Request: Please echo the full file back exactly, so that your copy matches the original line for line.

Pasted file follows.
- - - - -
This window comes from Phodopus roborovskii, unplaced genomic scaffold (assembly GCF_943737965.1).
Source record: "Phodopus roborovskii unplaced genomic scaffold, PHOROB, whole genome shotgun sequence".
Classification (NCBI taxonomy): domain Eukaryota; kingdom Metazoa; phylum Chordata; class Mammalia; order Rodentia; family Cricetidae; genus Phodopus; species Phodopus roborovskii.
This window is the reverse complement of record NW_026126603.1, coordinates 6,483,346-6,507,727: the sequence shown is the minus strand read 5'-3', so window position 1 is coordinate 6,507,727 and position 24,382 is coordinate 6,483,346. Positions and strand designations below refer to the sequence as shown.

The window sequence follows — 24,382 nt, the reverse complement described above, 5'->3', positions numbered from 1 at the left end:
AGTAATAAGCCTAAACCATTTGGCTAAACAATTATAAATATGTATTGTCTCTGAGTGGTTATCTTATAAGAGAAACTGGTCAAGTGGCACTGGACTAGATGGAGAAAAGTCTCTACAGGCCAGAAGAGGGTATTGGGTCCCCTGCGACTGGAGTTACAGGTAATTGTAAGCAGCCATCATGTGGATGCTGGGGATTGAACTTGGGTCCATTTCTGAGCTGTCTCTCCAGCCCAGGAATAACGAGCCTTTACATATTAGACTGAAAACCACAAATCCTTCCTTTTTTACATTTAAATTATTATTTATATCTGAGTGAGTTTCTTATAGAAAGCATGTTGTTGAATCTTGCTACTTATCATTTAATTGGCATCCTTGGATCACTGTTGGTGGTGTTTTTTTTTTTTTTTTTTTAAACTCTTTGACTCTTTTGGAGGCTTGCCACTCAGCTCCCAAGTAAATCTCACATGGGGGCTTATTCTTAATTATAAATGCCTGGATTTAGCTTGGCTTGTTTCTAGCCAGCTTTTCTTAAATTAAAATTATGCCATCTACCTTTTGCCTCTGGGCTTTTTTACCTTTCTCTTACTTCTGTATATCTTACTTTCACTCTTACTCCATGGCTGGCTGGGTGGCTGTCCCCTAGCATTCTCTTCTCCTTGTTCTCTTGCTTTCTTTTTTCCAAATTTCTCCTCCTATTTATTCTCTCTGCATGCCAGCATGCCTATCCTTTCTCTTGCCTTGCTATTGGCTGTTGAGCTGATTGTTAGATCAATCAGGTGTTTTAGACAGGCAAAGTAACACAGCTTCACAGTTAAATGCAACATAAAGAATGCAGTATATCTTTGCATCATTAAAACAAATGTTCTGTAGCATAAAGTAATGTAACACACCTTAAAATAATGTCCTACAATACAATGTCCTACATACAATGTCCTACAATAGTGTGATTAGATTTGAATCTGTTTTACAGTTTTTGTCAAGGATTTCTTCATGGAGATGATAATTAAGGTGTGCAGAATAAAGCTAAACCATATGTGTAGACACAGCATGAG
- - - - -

This window comes from Phodopus roborovskii, unplaced genomic scaffold (assembly GCF_943737965.1).
Source record: "Phodopus roborovskii unplaced genomic scaffold, PHOROB, whole genome shotgun sequence".
Classification (NCBI taxonomy): domain Eukaryota; kingdom Metazoa; phylum Chordata; class Mammalia; order Rodentia; family Cricetidae; genus Phodopus; species Phodopus roborovskii.
This window is the reverse complement of record NW_026126603.1, coordinates 6,483,346-6,507,727: the sequence shown is the minus strand read 5'-3', so window position 1 is coordinate 6,507,727 and position 24,382 is coordinate 6,483,346. Positions and strand designations below refer to the sequence as shown.

The window sequence follows — 24,382 nt, the reverse complement described above, 5'->3', positions numbered from 1 at the left end:
AGTAATAAGCCTAAACCATTTGGCTAAACAATTATAAATATGTATTGTCTCTGAGTGGTTATCTTATAAGAGAAACTGGTCAAGTGGCACTGGACTAGATGGAGAAAAGTCTCTACAGGCCAGAAGAGGGTATTGGGTCCCCTGCGACTGGAGTTACAGGTAATTGTAAGCAGCCATCATGTGGATGCTGGGGATTGAACTTGGGTCCATTTCTGAGCTGTCTCTCCAGCCCAGGAATAACGAGCCTTTACATATTAGACTGAAAACCACAAATCCTTCCTTTTTTACATTTAAATTATTATTTATATCTGAGTGAGTTTCTTATAGAAAGCATGTTGTTGAATCTTGCTACTTATCATTTAATTGGCATCCTTGGATCACTGTTGGTGGTGTTTTTTTTTTTTTTTTTTTAAACTCTTTGACTCTTTTGGAGGCTTGCCACTCAGCTCCCAAGTAAATCTCACATGGGGGCTTATTCTTAATTATAAATGCCTGGATTTAGCTTGGCTTGTTTCTAGCCAGCTTTTCTTAAATTAAAATTATGCCATCTACCTTTTGCCTCTGGGCTTTTTTACCTTTCTCTTACTTCTGTATATCTTACTTTCACTCTTACTCCATGGCTGGCTGGGTGGCTGTCCCCTAGCATTCTCTTCTCCTTGTTCTCTTGCTTTCTTTTTTCCAAATTTCTCCTCCTATTTATTCTCTCTGCATGCCAGCATGCCTATCCTTTCTCTTGCCTTGCTATTGGCTGTTGAGCTGATTGTTAGATCAATCAGGTGTTTTAGACAGGCAAAGTAACACAGCTTCACAGTTAAATGCAACATAAAGAATGCAGTATATCTTTGCATCATTAAAACAAATGTTCTGTAGCATAAAGTAATGTAACACACCTTAAAATAATGTCCTACAATACAATGTCCTACATACAATGTCCTACAATAGTGTGATTAGATTTGAATCTGTTTTACAGTTTTTGTCAAGGATTTCTTCATGGAGATGATAATTAAGGTGTGCAGAATAAAGCTAAACCATATGTGTAGACACAGCATGAG